Don’t Just Manage Teacher Overwhelm–Prevent It!

Mini lessons. Student conferences. Note-taking. Reading groups. Read alouds. Shared reading. Phonics. Vocabulary. The list goes on and on. And this is JUST your literacy block! You also have the rest of the day to deal with, along with getting to know your students, answering parent questions (and email after email), lesson plans, grading….and, oh yeah, also having a life!

How is this all even possible?

Some of the best advice I have ever heard, and continues to be what I have always told my teacher mentees, comes from Lisa Corcoran, from Teacher’s College during a summer professional development session. She says to “do all the parts, but focus on only one thing.” She was talking specifically about the parts of a workshop lesson, but this is advice I have given to others and followed myself for years, and it’s been a key factor in remaining excited about each new school year and steering clear of overwhelm. But what, exactly, does this even mean?? And how do you make it work?

Pick your ONE thing

There’s a saying that is credited to Steven Covey that goes something like this: Move your biggest rocks first, and the rest will fill in nicely. Focus on the small things first, and there’s no room for the big rocks. He was talking about productivity and work/life balance in the business world, but this applies to us as educators, too. We have LOTS of big rocks and a million small stones to put into place.

There are so many components of literacy. And this post will not go into them all. That’s a LARGE discussion for another day. Here’s the deal. No one can do it all and do it well right off the bat. No. One. Literacy instruction is a monumental undertaking. There’s a steep learning curve, and each new school year brings a wide variety of student needs and challenges that we must respond to. No one leaves college fully prepared and ready for everything that’s about to come your way your first few years of teaching. To top it off, the longer you’re in it, the more you realize you don’t know, and that begins a cycle of constant new learning. Accept this. It’s OK! Not only is it OK, it’s exciting.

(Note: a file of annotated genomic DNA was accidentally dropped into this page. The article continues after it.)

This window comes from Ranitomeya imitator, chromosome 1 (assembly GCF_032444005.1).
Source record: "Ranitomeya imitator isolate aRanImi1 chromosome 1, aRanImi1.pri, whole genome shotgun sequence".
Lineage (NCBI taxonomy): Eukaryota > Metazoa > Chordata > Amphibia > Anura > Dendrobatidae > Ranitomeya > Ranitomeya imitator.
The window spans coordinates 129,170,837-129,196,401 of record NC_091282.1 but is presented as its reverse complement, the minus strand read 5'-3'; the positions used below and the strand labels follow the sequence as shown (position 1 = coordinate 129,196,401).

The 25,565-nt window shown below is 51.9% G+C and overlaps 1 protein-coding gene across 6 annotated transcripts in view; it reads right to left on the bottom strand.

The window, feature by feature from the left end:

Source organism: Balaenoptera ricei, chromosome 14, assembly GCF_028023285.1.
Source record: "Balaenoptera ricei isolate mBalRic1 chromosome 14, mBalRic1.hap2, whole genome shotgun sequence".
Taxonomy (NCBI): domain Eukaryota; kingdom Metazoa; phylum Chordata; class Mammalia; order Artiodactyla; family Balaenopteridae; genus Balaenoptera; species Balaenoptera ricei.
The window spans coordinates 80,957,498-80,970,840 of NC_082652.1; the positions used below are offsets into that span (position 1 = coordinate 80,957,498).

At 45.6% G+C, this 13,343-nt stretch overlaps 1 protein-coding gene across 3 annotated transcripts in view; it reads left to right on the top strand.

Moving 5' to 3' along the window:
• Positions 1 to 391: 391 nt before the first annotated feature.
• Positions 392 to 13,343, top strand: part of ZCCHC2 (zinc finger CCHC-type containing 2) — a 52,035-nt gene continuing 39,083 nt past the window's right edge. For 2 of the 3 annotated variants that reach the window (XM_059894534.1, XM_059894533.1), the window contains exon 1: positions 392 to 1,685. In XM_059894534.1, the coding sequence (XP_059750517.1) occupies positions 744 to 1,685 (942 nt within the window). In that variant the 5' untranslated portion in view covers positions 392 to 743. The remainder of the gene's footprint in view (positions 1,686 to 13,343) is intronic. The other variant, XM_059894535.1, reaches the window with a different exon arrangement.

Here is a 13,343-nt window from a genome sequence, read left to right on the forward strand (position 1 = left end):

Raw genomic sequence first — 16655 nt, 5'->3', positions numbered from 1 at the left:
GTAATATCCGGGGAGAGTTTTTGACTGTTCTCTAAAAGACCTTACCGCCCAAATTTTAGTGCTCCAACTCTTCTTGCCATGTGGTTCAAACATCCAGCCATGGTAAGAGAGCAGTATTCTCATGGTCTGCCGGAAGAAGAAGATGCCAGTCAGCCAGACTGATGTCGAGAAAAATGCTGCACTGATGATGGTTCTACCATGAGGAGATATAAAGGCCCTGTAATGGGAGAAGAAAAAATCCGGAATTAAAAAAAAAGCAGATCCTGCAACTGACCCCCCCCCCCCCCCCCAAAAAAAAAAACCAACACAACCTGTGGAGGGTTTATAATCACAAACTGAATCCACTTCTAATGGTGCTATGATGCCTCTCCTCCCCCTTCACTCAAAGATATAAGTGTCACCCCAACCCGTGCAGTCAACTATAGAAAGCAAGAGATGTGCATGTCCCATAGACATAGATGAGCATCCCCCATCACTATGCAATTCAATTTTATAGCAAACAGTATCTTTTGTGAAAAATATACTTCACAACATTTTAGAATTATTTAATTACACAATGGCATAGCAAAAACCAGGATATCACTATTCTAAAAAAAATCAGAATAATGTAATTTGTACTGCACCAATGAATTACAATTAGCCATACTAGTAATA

First, pick the ONE thing you really want to focus on. For me, that was writers’ workshop. I relied on my team and my other curriculum to help me with the other parts of the literacy block, and I dabbled and experimented for a bit those first couple of years. I kind of knew what interactive and shared writing looked like, I somewhat understood what guided reading entailed, and I had an idea about teaching phonics. And I did them all. Was it all perfect? Lord, no. But it was enough, because it was my best.

My Own ONE Thing

But I really honed in on my writers’ workshop. I sought all the training I could, I read the books, I observed other teachers who were masters at it. I spent a lot of time writing my lessons so they flowed well and made sense, practiced them outloud, and used a timer to internalize what 7-10 minutes felt like. I studied various levels of student writing across grades, and I dove full-on into conferring and small group instruction. I lived and breathed writers’ workshop.